Next stop was Ute Lake State Park, New Mexico. After an uncomfortably windy drive an overnight in this park was perfect. It was on Hay 54 near Logan. Right on the border into Texas. We paid the Iron Ranger and pulled through a site. It stayed windy the whole time we were there. The lake was pretty, this time of year the campground was pretty empty and we were out of there in the morning.
This RV of ours has been giving us a hassle, the sensors in our grey water and black tanks don’t seem to work, also, the black tank flush flusher wand doesn’t spray. Why is this important? When we look at the indicator lights to see how full the tanks are, the reading is unreliable. Sometimes the black tank shows full just after it’s been emptied. We don’t hook up to sewer at every site and we sure don’t hook up and leave the tanks open! We let the tanks get pretty full before dumping them, see the problem? When are they pretty full? We’ve been guessing and trying to dump every four to five days depending on water use.
I’ve been working on clearing the sensors with a borax and laundry soap mixture dumped into the tank.. Sometimes it seemed to open up a few of them and then they would clog up again. Most of the time, I pushed Barb to keep our tanks pretty full so they would slosh the stuck-on-stuff off the sensors. At Ute Lake we availed ourselves of the dump station and re-armed the tanks with my ‘magic mixture’. Hope springs eternal, I guess.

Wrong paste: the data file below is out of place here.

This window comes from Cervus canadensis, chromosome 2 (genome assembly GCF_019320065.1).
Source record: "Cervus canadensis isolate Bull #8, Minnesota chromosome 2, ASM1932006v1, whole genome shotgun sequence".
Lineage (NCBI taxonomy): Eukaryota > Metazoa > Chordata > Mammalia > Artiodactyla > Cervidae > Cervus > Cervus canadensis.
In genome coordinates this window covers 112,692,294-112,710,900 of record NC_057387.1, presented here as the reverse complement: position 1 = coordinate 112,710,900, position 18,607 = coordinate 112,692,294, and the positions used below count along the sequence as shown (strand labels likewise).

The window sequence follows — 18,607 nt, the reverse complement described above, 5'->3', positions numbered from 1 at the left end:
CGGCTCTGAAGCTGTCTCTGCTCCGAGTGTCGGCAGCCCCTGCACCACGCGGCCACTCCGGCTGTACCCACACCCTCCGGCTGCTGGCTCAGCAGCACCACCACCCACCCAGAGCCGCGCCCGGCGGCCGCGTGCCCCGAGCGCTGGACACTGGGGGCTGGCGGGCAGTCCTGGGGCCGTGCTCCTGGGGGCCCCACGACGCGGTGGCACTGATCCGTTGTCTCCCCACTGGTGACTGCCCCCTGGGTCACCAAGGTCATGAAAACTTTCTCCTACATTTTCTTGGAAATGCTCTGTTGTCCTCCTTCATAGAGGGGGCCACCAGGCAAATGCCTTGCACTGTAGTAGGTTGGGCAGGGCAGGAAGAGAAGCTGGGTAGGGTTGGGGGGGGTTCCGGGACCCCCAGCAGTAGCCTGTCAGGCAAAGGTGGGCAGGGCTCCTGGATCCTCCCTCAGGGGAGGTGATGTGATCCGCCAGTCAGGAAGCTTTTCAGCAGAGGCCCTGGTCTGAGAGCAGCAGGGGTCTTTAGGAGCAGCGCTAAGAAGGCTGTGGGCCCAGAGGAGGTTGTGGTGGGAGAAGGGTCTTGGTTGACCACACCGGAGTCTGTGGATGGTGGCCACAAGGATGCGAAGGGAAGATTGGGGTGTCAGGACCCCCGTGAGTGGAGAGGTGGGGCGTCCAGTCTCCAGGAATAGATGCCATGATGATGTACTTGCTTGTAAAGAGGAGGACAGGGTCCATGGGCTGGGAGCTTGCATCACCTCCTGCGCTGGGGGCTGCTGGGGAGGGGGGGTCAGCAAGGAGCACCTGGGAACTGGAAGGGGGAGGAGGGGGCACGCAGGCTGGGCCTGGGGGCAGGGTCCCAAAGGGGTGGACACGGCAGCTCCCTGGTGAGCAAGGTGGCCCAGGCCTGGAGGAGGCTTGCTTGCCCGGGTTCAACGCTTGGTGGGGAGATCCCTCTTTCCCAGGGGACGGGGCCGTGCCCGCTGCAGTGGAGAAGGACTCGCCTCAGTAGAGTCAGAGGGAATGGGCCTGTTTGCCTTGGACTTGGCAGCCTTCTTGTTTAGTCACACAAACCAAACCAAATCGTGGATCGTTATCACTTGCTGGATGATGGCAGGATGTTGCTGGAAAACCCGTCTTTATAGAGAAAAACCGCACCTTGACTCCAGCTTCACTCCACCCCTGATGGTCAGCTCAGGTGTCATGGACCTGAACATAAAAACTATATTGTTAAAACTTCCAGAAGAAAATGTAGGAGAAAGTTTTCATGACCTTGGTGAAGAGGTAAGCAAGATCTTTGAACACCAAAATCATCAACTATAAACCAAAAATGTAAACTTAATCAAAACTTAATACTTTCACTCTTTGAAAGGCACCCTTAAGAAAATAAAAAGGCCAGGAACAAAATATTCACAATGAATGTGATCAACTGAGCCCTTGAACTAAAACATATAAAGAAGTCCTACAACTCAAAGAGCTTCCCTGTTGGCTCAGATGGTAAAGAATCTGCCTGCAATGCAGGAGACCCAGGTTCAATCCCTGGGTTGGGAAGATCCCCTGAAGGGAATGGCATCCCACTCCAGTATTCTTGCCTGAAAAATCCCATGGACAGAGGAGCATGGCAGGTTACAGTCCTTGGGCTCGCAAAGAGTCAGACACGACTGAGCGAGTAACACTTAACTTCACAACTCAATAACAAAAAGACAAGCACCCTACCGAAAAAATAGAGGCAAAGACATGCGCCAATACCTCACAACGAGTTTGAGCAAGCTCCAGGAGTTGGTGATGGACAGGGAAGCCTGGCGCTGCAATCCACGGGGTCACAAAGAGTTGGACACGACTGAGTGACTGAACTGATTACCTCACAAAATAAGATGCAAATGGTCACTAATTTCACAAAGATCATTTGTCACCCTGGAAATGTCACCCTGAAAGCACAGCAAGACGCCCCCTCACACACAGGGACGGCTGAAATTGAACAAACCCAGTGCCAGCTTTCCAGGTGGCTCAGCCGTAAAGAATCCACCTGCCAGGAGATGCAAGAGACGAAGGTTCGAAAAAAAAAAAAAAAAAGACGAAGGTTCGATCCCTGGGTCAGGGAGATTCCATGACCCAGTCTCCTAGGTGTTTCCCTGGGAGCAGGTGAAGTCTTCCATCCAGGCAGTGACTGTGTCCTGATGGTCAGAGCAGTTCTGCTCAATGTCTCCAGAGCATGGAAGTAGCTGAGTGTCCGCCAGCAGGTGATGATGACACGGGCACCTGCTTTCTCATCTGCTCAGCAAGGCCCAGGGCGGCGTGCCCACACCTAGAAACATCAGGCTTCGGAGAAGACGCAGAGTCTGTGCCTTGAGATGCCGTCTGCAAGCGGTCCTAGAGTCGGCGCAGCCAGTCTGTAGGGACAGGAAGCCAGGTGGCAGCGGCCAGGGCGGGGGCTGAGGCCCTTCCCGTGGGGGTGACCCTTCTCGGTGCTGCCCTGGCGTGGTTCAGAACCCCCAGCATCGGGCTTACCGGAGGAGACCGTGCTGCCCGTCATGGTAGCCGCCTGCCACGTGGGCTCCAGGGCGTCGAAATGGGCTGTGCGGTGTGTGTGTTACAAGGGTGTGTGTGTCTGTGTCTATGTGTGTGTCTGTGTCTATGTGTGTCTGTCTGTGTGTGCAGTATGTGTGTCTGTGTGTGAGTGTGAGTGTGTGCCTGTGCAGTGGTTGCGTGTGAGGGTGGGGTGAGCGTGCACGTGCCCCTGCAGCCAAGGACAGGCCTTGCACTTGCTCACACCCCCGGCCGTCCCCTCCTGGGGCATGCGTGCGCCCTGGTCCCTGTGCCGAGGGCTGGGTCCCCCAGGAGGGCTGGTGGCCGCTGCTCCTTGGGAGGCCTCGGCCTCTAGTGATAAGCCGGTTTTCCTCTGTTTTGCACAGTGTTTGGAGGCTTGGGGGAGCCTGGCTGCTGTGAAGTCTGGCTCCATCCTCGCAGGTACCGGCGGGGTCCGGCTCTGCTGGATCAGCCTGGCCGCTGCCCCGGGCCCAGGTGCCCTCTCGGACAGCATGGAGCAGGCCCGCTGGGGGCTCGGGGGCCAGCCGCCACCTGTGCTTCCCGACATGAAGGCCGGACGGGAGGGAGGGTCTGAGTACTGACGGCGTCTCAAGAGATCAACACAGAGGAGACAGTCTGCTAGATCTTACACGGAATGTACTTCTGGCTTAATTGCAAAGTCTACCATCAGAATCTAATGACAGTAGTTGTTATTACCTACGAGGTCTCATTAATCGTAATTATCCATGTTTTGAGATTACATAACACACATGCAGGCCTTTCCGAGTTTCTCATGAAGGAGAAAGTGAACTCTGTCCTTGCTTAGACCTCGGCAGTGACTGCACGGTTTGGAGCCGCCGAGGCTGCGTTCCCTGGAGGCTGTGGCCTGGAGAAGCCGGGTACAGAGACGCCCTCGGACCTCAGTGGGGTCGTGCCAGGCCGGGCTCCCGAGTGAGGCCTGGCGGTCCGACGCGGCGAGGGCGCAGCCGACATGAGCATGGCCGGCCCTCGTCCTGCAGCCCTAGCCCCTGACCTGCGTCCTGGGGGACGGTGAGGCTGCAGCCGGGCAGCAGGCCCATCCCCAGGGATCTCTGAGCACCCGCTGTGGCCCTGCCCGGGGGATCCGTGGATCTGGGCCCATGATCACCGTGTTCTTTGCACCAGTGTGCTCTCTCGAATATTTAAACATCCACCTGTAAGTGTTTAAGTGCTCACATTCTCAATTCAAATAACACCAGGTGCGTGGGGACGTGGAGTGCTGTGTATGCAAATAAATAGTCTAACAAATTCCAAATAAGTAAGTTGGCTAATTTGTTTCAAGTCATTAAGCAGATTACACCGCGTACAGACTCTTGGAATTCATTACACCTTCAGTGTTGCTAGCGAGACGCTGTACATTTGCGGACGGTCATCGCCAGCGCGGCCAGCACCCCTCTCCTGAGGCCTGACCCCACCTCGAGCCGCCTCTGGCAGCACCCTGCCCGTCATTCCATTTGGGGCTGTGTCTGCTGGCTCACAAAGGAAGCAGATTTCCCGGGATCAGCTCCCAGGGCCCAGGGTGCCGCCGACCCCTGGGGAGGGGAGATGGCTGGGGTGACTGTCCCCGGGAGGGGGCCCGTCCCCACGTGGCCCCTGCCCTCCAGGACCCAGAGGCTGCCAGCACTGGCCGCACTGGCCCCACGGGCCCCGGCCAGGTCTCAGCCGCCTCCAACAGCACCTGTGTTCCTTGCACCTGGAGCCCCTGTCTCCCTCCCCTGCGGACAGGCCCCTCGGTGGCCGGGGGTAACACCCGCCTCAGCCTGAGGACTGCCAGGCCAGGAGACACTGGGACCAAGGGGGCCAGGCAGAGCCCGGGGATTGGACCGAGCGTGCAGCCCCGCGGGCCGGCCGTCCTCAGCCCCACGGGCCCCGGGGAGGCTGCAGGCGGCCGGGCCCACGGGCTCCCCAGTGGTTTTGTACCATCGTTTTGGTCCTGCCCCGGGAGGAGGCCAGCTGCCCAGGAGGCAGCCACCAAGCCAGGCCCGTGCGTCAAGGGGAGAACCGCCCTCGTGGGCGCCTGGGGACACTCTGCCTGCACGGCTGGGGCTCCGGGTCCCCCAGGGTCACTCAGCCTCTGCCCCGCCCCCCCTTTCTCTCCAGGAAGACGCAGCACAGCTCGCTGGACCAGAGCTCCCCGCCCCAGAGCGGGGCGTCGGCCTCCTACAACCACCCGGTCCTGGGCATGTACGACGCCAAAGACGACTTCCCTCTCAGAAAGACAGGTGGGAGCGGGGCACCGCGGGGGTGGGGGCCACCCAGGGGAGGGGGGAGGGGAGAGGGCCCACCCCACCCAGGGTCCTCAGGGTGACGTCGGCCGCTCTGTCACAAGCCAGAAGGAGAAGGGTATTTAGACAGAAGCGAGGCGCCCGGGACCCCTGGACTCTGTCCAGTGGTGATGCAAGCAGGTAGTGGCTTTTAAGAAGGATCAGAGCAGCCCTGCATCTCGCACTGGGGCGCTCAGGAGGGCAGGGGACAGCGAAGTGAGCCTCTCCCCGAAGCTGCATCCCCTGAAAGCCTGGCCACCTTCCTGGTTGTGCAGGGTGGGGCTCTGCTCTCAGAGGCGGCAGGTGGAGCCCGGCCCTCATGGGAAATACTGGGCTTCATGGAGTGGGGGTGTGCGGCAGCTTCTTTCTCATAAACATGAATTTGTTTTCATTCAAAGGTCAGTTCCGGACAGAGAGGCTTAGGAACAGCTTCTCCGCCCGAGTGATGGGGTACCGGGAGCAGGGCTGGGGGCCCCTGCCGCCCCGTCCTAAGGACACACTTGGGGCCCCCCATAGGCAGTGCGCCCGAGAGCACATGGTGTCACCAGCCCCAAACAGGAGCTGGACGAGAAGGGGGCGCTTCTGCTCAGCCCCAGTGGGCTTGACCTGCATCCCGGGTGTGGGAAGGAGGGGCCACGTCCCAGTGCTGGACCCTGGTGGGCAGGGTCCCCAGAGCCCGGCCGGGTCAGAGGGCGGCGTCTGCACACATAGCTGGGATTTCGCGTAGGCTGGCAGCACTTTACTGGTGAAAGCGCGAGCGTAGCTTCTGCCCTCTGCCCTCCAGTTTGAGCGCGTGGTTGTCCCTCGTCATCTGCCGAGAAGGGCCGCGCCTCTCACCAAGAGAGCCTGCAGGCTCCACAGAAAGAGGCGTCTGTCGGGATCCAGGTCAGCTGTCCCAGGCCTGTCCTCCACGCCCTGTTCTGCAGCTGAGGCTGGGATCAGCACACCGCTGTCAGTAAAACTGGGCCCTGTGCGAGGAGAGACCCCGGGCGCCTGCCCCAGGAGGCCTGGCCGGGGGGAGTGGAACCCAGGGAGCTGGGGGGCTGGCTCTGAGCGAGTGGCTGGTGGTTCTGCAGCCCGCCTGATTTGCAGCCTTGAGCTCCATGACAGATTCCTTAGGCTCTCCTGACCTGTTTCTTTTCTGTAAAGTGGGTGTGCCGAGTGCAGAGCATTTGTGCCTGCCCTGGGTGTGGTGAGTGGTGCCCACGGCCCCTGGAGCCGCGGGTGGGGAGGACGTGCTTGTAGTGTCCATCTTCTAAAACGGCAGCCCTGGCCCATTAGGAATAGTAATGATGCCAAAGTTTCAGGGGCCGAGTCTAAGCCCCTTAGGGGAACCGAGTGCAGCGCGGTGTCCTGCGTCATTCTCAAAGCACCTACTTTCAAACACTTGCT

From Ute Lake we headed across the Texas pan handle to skirt Amarillo and make our way down to the town of Canyon, Tx. Canyon is home to West Texas A & M University and at the U is an amazing museum. First, the museum is HUGE! Second, it has an oil derrick inside. Third, it tackles the history and technology of the Oil and Gas business that Texas has quite famously been a leader in since the 1800’s.
Parking didn’t work in the lot, so we went around the block and parked on the street to walk (through a chill wind) to the museum.
The museum comprises two packed floors that cover prehistory to pioneer times, geology to windmills and the advent of the automobile, and that’s just the first floor. The first floor, between exhibits, was filled with tables created by local schools, businesses and families to honor the Day of the Dead. Some were so sad, some were funny, there was one to honor Robin Williams and Suicide Prevention and numerous other tables highlighted other social issues. They were set up for the public to view and for that night’s Gala honoring Dia de Los Muertos.
Since we have museum-ed through geologic and human time, we high tailed it up to the second floor. Since we drove across Texas at the beginning of our trip we had been chewing on all of the oil and gas well heads and new drilling we saw. Not knowing how any of it worked was sure frustrating! The second floor answered our questions. Most of our time was spent in the Panhandle Petroleum Story exhibits. Full sized examples of antique and contemporary well drilling, capping, storage and transport of black gold, Texas tea and the gasses that often accompany oil. We watched a film about how the Panhandle changed with the oil boom and bust and another on Fracking.